Wednesday, July 1, 2009

Did Nokia borrow my idea???

“Business leaders do not spring from a classroom, they are born of THE COLOSSEUM.”
Thus says my T-shirt. Are ideas also born of THE COLOSSEUM? They sure seem to...

I had talked about how Nokia publicised its N97 through the B-School competition, THE COLOSSEUM some months back. But now that I think of it, it was not just publicity. The event was really a cradle of ideas – ideas that Nokia could use for not just N97 but also its other future products.

Think of it... The event was participated in by the most brilliant minds of the country. The suggestions came out after a detailed market analysis and touch-point study of the target consumers. What came out of the competition had to be top-notch. All that would be required after these ideas were generated would be communication of these ideas to few creative people who would then look for consumer target icons and use them to create super brands.

With an industry which keeps changing so fast, it really can be expensive to hire a top-notch ad agency to create advertising and marketing campaigns month after month. It would be very expensive to hire consultants for brand positioning and value propositioning. Going to B-Schools thus becomes an easy source of innovation (in terms of promotion strategies and not products). With the technology backing, all a marketing giant needs to do is float such competitions in the best B-Schools and the best design schools. One such competition would give them enough fodder to feed a few of their future products. At cost that would not even equal a single product launch, it sure is a very beneficial form of outsourcing.


P.S. Case in point: My introduction to the idea was this (not same but similar to Nokia 7610's "Its not just a phone, Its who we are."):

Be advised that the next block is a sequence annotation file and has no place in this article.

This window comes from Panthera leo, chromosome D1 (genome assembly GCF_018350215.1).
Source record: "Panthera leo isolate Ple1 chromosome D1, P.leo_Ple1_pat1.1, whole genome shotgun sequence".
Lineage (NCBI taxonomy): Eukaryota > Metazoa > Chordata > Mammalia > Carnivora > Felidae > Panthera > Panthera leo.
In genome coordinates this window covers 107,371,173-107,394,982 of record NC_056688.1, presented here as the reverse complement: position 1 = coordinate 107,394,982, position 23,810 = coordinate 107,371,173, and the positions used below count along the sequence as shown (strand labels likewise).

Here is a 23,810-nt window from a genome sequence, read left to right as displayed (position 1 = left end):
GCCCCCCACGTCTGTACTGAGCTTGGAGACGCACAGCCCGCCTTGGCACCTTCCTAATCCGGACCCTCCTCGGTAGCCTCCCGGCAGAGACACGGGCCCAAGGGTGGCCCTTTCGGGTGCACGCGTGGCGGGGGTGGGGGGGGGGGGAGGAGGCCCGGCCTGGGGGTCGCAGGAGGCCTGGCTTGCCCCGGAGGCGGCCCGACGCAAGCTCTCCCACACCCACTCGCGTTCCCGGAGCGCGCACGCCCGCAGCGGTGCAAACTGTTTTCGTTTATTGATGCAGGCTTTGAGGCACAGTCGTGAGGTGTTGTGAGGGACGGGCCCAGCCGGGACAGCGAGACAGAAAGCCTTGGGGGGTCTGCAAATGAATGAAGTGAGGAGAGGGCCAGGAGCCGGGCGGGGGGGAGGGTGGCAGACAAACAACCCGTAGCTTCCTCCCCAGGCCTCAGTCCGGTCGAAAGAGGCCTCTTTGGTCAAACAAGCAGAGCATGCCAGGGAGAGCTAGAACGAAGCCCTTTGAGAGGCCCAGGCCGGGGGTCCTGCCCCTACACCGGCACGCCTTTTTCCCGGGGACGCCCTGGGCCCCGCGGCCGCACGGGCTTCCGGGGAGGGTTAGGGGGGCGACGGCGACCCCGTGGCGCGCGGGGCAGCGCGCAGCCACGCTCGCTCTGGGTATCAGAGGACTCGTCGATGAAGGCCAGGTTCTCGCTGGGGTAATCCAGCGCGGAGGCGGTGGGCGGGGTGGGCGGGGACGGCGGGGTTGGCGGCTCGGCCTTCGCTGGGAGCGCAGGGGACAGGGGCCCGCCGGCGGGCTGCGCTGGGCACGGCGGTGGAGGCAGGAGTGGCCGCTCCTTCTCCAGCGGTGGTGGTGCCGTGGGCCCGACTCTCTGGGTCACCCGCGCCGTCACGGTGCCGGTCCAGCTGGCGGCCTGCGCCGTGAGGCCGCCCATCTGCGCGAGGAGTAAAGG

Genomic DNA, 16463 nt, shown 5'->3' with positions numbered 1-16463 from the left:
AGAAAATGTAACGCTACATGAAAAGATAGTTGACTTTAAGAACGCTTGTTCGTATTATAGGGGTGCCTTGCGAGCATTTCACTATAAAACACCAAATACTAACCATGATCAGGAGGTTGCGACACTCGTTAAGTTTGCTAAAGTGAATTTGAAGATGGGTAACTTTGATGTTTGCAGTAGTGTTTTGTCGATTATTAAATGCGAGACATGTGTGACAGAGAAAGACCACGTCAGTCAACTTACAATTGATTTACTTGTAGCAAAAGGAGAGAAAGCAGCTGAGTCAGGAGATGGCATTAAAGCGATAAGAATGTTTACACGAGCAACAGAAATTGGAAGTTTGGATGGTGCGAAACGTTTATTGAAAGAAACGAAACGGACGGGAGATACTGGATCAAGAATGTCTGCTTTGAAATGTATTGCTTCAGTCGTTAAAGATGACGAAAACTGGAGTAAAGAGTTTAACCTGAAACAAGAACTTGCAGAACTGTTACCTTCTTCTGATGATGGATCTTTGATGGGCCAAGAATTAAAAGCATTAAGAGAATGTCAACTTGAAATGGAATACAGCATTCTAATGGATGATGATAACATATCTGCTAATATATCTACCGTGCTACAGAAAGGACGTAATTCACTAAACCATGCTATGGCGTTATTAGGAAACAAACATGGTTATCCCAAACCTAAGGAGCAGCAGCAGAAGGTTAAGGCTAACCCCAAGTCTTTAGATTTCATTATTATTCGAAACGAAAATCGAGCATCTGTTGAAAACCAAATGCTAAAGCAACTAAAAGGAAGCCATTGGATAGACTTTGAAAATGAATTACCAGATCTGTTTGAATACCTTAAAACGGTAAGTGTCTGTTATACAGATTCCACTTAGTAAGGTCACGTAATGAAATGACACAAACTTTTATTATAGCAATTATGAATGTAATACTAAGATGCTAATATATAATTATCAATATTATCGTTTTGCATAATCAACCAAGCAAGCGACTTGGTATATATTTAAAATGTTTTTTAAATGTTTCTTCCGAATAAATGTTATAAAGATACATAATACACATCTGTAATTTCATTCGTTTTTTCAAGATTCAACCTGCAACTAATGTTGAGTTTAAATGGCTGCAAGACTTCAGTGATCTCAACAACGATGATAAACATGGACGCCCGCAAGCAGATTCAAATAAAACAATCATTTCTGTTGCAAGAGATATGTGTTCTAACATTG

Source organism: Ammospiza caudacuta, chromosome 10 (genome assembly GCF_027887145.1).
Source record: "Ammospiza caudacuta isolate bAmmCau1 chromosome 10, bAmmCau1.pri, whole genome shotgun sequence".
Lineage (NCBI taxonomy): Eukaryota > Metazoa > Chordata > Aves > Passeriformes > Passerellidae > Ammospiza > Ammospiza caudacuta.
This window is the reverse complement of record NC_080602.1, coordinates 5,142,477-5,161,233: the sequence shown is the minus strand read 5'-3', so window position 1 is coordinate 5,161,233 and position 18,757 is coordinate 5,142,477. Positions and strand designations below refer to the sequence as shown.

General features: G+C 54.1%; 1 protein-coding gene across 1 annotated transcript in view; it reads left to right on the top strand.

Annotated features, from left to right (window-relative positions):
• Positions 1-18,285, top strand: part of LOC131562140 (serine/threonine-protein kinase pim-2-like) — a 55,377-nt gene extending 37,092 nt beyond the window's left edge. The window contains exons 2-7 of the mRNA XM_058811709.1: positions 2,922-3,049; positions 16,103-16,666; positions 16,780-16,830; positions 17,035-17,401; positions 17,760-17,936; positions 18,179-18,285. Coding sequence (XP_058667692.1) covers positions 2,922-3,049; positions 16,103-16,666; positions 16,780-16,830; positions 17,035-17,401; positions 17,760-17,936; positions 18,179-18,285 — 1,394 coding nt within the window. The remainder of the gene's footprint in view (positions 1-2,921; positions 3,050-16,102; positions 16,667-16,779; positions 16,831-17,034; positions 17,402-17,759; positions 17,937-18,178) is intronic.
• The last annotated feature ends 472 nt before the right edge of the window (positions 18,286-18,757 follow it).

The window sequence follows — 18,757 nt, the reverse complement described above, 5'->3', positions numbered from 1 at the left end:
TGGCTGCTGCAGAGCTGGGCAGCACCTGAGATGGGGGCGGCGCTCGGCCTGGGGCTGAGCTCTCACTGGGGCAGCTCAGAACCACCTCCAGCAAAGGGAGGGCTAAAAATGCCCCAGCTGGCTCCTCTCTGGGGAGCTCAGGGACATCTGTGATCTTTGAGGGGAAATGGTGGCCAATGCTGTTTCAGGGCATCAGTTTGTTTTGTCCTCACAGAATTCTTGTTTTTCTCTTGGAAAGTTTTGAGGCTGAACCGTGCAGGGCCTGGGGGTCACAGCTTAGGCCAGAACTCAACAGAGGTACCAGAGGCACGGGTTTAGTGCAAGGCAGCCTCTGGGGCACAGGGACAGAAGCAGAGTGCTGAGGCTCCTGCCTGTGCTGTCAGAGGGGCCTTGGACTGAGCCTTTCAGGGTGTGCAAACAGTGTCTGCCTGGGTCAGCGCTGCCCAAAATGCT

"My first phone was a Nokia 3310. It solved my communication needs. Then I bought a Nokia 6360. Not just did it solve my communication needs but connected me to real-life through its colours. Then I bought a Nokia 6670. That connected me to my computer and I could read documents and listen to music. Then I bought an NGage. That kept me connected to my first love – games. Then I purchased a N72 – which with GPRS, Good Music, FM radio, Camera and decent video – changed the whole concept of a phone. I was now connected to the whole world. But my world was limited by the capacity of the phone. Then came the N95 which with its huge memory ensured I had a bigger repository of songs than I could ever listen to in one sitting, that stayed connected to my memories through the images and videos I could store. What next? Has Nokia transcended all boundaries and connected me to everything I ever wanted to be connected to? Now I need something that not just connects me to the world but is also an extension of myself. Thus it is not a phone but my virtual self."

Our Team: Karan, Angshu, Me

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